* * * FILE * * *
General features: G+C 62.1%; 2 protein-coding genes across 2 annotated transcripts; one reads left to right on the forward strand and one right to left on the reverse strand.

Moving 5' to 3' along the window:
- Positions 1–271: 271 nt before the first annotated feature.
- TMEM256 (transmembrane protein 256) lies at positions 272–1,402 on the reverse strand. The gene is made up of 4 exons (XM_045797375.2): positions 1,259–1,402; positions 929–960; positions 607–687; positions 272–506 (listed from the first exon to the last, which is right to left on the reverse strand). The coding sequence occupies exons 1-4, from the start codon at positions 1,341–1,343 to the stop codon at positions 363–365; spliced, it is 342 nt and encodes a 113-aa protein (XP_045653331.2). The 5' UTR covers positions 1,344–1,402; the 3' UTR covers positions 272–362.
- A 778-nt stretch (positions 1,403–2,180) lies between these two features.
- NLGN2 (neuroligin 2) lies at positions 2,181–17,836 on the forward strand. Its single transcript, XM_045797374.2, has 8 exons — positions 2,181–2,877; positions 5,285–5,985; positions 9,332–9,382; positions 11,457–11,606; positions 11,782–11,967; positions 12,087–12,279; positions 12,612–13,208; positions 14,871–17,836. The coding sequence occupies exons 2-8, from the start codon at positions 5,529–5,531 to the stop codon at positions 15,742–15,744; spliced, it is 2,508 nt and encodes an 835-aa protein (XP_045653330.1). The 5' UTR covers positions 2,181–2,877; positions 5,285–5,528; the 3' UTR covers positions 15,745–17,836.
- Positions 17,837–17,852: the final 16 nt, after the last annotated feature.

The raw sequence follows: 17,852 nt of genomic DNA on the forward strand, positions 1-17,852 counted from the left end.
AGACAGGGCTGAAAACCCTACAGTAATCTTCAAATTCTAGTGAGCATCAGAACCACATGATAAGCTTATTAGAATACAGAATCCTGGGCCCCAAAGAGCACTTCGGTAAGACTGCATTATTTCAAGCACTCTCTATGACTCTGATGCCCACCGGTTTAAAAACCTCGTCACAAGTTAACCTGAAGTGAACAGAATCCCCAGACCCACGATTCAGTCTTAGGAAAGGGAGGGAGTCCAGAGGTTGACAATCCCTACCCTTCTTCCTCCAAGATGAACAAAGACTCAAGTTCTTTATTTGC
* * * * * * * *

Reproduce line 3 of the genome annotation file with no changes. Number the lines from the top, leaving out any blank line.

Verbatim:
- Positions 1–271: 271 nt before the first annotated feature.